Harper: A 50-50 chance, I suppose. Winning three games in a row against Miami is really tough to do, although we saw Dallas accomplish this a year ago. Winning four straight against the Thunder is also hard to do, but Miami is within reach of accomplishing that. If the Thunder win, they live to answer the same questions in Game 6. Can't think they're able to win the series unless Game 7 happens.
Peterson: No. As intimidating and as loud as the crowd is in OKC, the Heat have proved they can win there. If the series goes back to OKC, we may return to the narrative of the Heat not being able to close out, not having heart and not having the mettle to be champions, but if anyone remembers what LeBron did to the Celtics in Boston, it's not guaranteed the Thunder will prevail.
Stein: I'd have to give them a solid 30 percent chance to win the series if the Thunder can steal Game 5. And I'm fully expecting Professor Hollinger to tell me that the actual probability number should be even higher if Miami fails to close this thing out on the first attempt. Think about it. Think about the one-of-a-kind pressure and scrutiny LeBron and Co. would be facing if this series gets dragged to a Game 7. Imagine that the series score line is suddenly 3-2 and a "yes" answer doesn't seem like an outrageous reach.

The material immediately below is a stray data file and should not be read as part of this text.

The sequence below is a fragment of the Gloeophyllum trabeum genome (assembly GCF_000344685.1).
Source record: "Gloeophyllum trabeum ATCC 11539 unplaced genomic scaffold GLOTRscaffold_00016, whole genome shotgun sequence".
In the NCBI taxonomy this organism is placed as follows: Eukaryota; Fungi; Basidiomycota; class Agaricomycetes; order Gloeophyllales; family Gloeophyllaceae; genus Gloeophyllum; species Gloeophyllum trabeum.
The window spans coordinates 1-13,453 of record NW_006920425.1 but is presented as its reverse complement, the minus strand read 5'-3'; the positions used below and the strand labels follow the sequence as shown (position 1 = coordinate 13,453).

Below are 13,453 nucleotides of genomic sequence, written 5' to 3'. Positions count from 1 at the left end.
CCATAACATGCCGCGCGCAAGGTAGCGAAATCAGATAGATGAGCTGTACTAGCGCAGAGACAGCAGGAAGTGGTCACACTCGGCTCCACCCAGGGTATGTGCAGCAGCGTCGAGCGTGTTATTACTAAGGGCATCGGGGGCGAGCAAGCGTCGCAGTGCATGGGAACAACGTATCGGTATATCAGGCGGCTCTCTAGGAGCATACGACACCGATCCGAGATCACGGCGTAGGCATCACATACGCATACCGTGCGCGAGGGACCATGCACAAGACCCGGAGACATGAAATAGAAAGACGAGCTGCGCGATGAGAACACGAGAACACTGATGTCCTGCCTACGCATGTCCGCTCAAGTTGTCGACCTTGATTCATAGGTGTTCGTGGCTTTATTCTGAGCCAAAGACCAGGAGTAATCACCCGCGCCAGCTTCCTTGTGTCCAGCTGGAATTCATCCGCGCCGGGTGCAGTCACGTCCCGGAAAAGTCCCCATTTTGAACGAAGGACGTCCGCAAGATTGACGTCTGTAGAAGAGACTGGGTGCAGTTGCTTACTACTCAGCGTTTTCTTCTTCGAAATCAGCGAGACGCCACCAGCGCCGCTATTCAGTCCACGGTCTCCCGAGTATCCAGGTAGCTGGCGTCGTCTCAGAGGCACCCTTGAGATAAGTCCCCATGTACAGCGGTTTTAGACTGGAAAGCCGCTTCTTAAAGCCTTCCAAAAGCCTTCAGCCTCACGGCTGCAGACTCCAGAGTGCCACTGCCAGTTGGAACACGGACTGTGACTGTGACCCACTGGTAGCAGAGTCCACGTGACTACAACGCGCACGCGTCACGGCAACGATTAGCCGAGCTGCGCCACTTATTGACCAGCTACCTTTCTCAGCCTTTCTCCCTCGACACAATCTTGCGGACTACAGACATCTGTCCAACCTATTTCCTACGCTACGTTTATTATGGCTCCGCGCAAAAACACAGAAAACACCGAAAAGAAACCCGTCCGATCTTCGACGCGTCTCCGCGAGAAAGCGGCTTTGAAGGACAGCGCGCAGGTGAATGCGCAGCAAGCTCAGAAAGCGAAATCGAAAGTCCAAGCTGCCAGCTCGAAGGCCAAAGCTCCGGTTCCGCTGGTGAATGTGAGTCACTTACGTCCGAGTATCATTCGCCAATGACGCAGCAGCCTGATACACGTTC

5. Who wins Game 5?
Abbott: No idea! But a guess, in the spirit of the game: Kevin Durant had a soul-searching look on his face at the end of Game 4. That may mean less than nothing. But it also just might mean he'll be a man possessed in Game 5. I can picture the remarkably focused Thunder, with no choice but to let it all hang out, doing something special in Game 5.
Gutierrez: The Heat. There will certainly be some tense moments, and it will be fun to watch how the Heat respond to them, but with everything sitting in front of them, you have to assume the Heat will not allow this chance to slip away.
Harper: I originally had Miami in six games and I'll stick with that. It's not so much that I don't believe in Miami closing it out, or that I do believe in OKC pulling this one out. It just seems this is too good of a matchup to see it end in five games. These have been an incredible five games, but it feels like this series isn't ready for bed yet.
Peterson: Miami. As amazing and electric as the Thunder can be, I think LeBron gets the look -- the thousand-yard stare which goes right through an opponent -- he had in Game 6 against the Celtics. Around midnight ET, David Stern is handing over the Larry O'Brien Trophy to Heat owner Micky Arison and the Bill Russell Finals MVP Award to LeBron.
Stein: Miami. The Heat know they can't afford to give OKC any life. Have to believe they'll be ready.
ESPN.com and the TrueHoop Network
Henry Abbott is the editor of TrueHoop. Marc Stein and Israel Gutierrez are senior writers for ESPN.com. Zach Harper hosts Daily Dime Live. Rob Peterson writes for the TrueHoop Network.